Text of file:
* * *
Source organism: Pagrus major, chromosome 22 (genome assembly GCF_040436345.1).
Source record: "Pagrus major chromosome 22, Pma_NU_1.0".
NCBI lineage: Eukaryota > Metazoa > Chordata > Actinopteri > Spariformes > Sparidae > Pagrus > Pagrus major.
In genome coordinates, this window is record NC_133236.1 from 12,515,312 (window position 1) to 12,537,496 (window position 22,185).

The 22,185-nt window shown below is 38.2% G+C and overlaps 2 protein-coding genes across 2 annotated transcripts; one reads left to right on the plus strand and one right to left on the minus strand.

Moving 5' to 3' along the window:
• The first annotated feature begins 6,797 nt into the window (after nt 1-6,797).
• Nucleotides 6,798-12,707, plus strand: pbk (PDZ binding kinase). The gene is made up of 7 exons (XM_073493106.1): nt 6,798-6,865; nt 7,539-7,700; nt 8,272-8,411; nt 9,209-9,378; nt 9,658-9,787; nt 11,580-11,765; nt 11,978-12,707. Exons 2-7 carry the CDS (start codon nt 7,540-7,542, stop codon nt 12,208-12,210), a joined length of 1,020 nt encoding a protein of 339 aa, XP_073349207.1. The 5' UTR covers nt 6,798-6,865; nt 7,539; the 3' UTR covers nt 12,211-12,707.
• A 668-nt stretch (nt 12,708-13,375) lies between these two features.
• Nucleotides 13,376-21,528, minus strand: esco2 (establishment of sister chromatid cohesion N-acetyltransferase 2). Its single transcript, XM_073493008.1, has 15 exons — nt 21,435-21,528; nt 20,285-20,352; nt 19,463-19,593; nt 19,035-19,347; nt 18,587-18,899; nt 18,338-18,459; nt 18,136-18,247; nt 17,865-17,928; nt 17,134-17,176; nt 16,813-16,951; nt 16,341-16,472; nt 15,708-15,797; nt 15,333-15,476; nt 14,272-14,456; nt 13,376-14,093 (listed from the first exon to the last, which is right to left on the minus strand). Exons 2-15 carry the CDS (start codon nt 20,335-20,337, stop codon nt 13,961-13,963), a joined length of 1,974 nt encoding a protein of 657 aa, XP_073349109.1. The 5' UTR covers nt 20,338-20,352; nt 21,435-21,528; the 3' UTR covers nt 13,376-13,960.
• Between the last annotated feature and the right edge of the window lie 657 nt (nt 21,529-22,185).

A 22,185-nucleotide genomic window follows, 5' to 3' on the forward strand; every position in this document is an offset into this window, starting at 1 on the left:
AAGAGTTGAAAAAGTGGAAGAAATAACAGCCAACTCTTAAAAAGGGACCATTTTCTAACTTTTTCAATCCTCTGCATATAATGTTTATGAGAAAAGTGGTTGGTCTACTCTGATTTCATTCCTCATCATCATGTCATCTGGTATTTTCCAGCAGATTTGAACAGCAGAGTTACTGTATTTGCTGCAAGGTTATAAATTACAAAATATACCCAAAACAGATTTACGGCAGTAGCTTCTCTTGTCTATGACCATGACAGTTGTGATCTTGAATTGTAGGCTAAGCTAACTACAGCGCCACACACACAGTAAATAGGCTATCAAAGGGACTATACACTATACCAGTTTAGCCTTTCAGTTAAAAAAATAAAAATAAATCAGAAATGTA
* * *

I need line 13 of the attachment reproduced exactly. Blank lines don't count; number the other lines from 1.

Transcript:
AAGAGTTGAAAAAGTGGAAGAAATAACAGCCAACTCTTAAAAAGGGACCATTTTCTAACTTTTTCAATCCTCTGCATATAATGTTTATGAGAAAAGTGGTTGGTCTACTCTGATTTCATTCCTCATCATCATGTCATCTGGTATTTTCCAGCAGATTTGAACAGCAGAGTTACTGTATTTGCTGCAAGGTTATAAATTACAAAATATACCCAAAACAGATTTACGGCAGTAGCTTCTCTTGTCTATGACCATGACAGTTGTGATCTTGAATTGTAGGCTAAGCTAACTACAGCGCCACACACACAGTAAATAGGCTATCAAAGGGACTATACACTATACCAGTTTAGCCTTTCAGTTAAAAAAATAAAAATAAATCAGAAATGTA